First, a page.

June 02, 2012
Rugby sevens was initially conceived by Ned Haig and David Sanderson, who were butchers from Melrose, Scotland as a fund-raising event for his local club, Melrose RFC, in 1883. The first ever sevens match was played at the Greenyards, the Melrose ground, where it was well received. Two years later, Tynedale was the first non-Scottish club to win one of the Borders Sevens titles at Gala in 1885.
Despite sevens' popularity in the Borders, it did not catch on elsewhere until after WWI, in the 1920s and 30s. The first sevens tournament outside Scotland was the Percy Park Sevens at North Shields in north east England in 1921. Because it was near from the Scottish Borders, it attracted interest from the code's birthplace, and the final was contested between Selkirk (who won) and Melrose RFC (who were runners up). In 1926, England's major tournament, the Middlesex Sevens was set up by Dr J.A. Russell-Cargill, a London based Scot.
One of the key events in the spread of sevens to England was the Middlesex Sevens, which had some formidable figures on its subcommittee such as Wavell Wakefield and Bill Ramsay. The Middlesex Sevens were also a great fundraiser for charity, and in 1926, they raised £1,600 for King Edward Hospital, at a time when standard admission was a shilling, and stand seats cost five shillings.
Whereas the Scottish Borders were a rural area, with a population in the tens of thousands, albeit near Edinburgh and Newcastle-upon-Tyne, the Middlesex Sevens were more or less in the suburbs of London, a densely populated area and transport hub, which was home to millions. As a result 10,000 spectators attended the second Middlesex tournament. And while the Border Sevens had honed the skills of players in the Scottish rugby heartland, the Middlesex Sevens did likewise for London rugby, with locally based players such as the aforementioned Wavell Wakefield, Carl Aarvold (later Recorder of the City of London) of Blackheath FC, Wick Powell of London Welsh RFC, and John Tallent, who would later become chairman of the Four Home Unions Tours Committee. They rubbed shoulders with various invitation sides such as Sale RFC in 1936, which included such players as Wilf Wooller and Claud Davey of Wales and Ken Fyfe of Scotland amongst their backs; and in 1939, Cardiff RFC, which included players such as Wilf Wooller again, and Les Spence and "Wendy" Davis.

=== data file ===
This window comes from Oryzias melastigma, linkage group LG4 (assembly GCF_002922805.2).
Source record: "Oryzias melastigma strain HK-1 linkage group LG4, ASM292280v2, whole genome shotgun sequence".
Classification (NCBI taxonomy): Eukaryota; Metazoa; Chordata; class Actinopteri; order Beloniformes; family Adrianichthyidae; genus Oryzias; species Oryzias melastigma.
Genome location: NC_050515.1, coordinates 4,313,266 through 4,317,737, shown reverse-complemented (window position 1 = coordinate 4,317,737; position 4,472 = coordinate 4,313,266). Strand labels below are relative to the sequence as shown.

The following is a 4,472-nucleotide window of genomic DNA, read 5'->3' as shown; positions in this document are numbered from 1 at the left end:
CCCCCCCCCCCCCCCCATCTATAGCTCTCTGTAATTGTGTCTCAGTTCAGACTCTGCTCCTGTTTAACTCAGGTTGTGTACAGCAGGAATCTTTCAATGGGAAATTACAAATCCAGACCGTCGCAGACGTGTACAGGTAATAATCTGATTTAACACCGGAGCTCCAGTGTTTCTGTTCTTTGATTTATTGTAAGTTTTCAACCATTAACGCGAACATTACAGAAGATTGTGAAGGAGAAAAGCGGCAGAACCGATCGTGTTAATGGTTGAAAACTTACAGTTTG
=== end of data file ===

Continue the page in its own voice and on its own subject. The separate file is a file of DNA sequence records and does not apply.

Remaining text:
The first ever officially sanctioned international tournament occurred at Murrayfield as part of the "Scottish Rugby Union's Celebration of Rugby" centenary celebrations in 1973.